Monthly Archives: January 2018
It is exciting to see support group participants reach out to one another, cultivate new relationships, and truly connect with others in their group. Surely, there are many great benefits from attending – new friends, new fans, new supporters.
However, if you are paying attention, you may find that smaller cliques are starting to form. Cliques might include those who have had a similar procedure, or surgery at the same time. All well and good as long as new group members don’t feel excluded, left out and like they don’t belong. Here are a few tips to help you ‘manage’ your support group as you do your best to ensure that everyone feels apart, wanted and needed.
- Notice newcomers who may be alone. As a busy group leader, you may not have time to notice yourself, but what if you assigned a few of your veteran patients to serve as sort of a welcoming committee? Patients who have been around awhile, who may be losing interest in support group. Give them an opportunity to give back.
- Be deliberate about segmenting your large group. You may find that what they are seeking is more intimate conversation. Many feel more comfortable sharing and asking questions in smaller groups. If your group is large, consider having them meet all together for the first half- then let them know that they will have the opportunity to join smaller discussion groups for the last half. Organize them by topic interest, stage of weight loss, month of surgery, type of procedure, or any number of ways.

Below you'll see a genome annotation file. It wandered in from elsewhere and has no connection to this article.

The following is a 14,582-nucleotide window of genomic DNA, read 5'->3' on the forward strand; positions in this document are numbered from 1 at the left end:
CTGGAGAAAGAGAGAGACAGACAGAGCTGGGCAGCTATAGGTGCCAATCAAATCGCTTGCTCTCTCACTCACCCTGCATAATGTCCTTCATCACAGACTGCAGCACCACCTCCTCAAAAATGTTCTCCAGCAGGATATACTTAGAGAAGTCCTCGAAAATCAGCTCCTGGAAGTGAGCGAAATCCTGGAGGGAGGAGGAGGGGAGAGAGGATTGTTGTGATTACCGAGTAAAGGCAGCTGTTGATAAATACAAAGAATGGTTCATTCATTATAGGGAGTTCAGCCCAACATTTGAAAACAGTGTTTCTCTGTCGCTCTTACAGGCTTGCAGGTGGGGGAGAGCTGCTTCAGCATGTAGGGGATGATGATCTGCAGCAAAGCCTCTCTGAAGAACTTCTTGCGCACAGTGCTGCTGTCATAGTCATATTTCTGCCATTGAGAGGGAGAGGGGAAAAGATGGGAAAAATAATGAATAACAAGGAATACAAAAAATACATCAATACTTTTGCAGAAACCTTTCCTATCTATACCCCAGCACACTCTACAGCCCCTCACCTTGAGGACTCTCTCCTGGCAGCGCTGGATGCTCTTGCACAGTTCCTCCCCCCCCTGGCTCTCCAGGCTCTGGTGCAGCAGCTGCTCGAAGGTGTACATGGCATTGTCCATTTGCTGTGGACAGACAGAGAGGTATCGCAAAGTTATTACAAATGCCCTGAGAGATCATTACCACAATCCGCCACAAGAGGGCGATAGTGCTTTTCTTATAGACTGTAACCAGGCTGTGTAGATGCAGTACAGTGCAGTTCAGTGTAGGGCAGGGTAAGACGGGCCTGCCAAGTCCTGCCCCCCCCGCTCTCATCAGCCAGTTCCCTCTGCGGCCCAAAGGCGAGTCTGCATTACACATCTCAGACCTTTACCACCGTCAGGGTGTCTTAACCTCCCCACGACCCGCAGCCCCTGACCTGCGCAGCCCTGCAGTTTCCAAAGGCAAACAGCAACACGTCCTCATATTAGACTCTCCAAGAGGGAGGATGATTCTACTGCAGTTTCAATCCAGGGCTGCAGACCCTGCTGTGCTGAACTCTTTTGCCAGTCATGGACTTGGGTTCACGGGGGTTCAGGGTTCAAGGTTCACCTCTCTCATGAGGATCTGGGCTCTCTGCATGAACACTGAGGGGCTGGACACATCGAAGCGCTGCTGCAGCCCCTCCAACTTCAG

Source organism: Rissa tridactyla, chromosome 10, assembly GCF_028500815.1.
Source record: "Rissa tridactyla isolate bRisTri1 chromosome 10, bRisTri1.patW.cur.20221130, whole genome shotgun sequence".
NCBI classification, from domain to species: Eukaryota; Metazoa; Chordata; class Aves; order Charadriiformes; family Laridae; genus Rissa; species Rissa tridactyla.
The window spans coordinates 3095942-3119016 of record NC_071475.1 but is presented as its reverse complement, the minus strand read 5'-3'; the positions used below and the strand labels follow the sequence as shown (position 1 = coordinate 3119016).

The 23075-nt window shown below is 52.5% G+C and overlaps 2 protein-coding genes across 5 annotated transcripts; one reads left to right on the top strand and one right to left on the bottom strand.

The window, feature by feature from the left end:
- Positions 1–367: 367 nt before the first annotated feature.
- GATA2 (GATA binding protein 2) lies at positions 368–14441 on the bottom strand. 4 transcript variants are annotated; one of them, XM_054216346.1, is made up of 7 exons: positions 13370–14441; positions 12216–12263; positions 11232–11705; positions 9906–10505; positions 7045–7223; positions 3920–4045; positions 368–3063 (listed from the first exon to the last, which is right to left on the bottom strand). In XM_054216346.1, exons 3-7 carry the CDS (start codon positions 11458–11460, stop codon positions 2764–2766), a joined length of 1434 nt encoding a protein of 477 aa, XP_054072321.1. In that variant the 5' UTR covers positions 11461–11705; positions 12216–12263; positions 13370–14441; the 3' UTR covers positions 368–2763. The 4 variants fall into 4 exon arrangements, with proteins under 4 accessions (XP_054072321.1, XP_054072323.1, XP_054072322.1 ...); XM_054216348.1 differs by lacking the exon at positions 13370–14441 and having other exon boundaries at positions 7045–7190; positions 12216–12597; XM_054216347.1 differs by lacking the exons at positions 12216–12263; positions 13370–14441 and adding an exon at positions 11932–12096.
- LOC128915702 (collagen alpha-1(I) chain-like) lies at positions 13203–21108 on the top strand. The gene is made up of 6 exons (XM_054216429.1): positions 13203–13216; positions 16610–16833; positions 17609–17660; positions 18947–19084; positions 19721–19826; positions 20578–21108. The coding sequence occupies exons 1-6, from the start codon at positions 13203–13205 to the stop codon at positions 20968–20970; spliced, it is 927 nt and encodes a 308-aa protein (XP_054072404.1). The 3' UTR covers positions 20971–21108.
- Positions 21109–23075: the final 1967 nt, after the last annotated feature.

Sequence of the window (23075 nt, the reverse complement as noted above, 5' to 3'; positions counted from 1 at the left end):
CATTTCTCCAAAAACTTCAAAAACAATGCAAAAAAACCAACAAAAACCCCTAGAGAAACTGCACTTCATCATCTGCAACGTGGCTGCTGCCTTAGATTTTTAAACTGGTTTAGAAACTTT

- Know your support group members. This takes not only focus, but skill. It’s hard sometimes to remember names let alone a patient’s likes and dislikes. But imagine how united your group would feel if you gave them opportunities to share with one another more than just their weight, their non-scale victories and their questions. Learning to live a bariatric lifestyle is about more than just food. Give them a chance to connect on another level. Feature more lifestyle lesson discussions like relationship changes, fitting in, exchanging habits, paying it forward. Help them be people, not just patients.
- Play fun, interactive getting to know you games. Having a fun, participatory activity during support group, will help all members stay involved and engaged. By organizing teams you will give them the opportunity to mix and mingle with other group members they may not otherwise know.
- And, yep, as you may know we have lesson plans, games and activities ready to go. Check them out: (Digital Support Group Lesson Plans).